specific content.

- Joseph

> - Joseph
> ## Footnote 1 - How we can use the world's best security schemes
> I foresee several difficulties in trying to apply the schemes:
> 1. The project has not agreed to any particular security scheme and is 
> unlikely to choose one, because...
> 2. Performing any security evaluation is expensive in terms of 
> person-hours investment by subject matter experts and we have limited 
> resources, and...
> 3. The big-picture security schemes apply to an entire IT project 
> (like a server) while OpenBMC is only source code for one part of any 
> such project, so we cannot apply the full methodology.
> Why a big-picture scheme?  Security schemes that have a smaller scope 
> will not take the project security to the highest levels. The OpenBMC 
> project itself should perform security work needed by various 
> big-picture security schemes (such as listed above).  This includes 
> not only features like transport security and authentication, but also 
> documentation, evidence of design and code reviews, testing, and bug 
> fixes, as required by big-picture secure engineering mandates.  Yes, 
> the project does all that already, but that work does not have a 
> security context.  I would like to help define that context.
> Would it be helpful to show how more targeted guidelines from OWASP, 
> OCP, and CSIS fit into the big-picture schemes?
> [OWASP]:
> [OCP]:
> [CSIS]: 
> NOTE: This is a refresh of the effort started in the [security working 
> group][] under the headings of "security assurance workflow" and 
> "applicable standards".
> [security working group]: 
> ## Footnote 2 - Elements of high-level security schemes
> Here are three high-level security schemes.  Is this the right set of 
> schemes?
> I've started to break these down.
> ==> Microsoft Security Engineering
> Security Development Lifecycle (SDL)
> Operational Security Assurance (OSA)
> Open Source Security
> (Will someone help articulate which elements apply to OpenBMC?)
> ==> Common Criteria
> Functional requirements:
> - Security Audit (audit logs)
> - Communication
> - Cryptographic Support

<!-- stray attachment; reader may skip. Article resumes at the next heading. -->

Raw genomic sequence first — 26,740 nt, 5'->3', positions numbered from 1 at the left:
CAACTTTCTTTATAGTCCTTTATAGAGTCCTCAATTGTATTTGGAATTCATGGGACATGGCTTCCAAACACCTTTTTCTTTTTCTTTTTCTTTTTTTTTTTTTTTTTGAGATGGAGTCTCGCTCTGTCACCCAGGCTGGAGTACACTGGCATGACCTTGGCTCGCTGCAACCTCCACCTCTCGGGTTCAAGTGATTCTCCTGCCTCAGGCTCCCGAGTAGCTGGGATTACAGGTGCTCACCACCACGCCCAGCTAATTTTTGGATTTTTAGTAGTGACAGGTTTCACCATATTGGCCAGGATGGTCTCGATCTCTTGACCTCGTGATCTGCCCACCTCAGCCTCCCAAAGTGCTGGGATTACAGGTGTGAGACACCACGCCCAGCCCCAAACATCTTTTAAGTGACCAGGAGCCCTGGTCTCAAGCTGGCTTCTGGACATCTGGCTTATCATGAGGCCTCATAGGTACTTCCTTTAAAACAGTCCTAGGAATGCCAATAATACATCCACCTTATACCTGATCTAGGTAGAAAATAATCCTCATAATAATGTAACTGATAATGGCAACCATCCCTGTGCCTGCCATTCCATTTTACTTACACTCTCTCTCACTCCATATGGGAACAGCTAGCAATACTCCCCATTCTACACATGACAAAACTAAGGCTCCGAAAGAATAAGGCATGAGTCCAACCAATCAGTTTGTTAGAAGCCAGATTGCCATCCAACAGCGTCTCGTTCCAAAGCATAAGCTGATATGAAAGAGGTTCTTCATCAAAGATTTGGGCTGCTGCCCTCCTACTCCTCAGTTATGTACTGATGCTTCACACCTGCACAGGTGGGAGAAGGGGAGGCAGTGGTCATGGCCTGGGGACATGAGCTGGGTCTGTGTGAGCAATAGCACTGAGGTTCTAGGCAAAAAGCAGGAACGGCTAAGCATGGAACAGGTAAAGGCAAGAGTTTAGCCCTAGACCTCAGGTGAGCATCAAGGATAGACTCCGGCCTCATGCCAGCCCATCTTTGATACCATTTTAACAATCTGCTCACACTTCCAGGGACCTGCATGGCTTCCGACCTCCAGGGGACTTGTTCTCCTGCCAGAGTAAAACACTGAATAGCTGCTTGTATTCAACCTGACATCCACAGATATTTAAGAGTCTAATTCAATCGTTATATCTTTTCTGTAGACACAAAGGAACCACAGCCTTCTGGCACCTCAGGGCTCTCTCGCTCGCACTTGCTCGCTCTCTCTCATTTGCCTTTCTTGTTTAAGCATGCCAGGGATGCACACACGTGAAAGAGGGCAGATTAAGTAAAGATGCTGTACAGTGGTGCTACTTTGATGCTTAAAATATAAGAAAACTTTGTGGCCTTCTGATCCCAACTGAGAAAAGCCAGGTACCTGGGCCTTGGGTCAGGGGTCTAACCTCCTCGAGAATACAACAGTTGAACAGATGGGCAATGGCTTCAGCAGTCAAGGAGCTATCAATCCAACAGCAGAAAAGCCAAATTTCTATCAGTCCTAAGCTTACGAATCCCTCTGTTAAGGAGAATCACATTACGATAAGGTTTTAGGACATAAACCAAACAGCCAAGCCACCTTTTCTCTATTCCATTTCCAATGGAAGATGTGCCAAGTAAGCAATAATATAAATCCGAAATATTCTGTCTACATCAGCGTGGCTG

> - User data protection
> - Authentication
> - Security Management
> - Privacy
> - Protection of the BMC
> - Resource Utilization
> - BMC access, Trusted paths
> Assurance requirements:
> - Document BMC architecture and configuration
> - Development (architecture, functions spec, implementation)
> - Internal representation (source code)
> - Guidance documentation
> - Life-cycle support
> - Tests
> - Vulnerability Assessment.
> Note: I've annotated and substituted some terminology to make this 
> more readable (for example, TOE means BMC).  Also, I've skipped over 
> some topics and grossly oversimplified others.  My goal is to make 
> this list understandable to the BMC community and the organize OpenBMC 
> work so it can be understood by security folks who do not have a BMC 
> background.
> ==> IBM Secure Engineering
> Security in Development, The IBM Secure Engineering 
> Framework
> Development process: protect source code, planing, testing
> Product lifecycle management: vulnerabilities, fixes
> Secure Engineering Framework:
> - Education and awareness
> - Project Planning
> - Risk assessment and threat modeling
> - Security requirements
> - Secure coding
> - Test and vulnerability assessment
> - Documentation
> - Incident response
> - Supply chain
> Includes
> - Assessment
> - Threat Model
> - Code Scan
> - Security Tests
> - Penetration Test
> - Vulnerability Management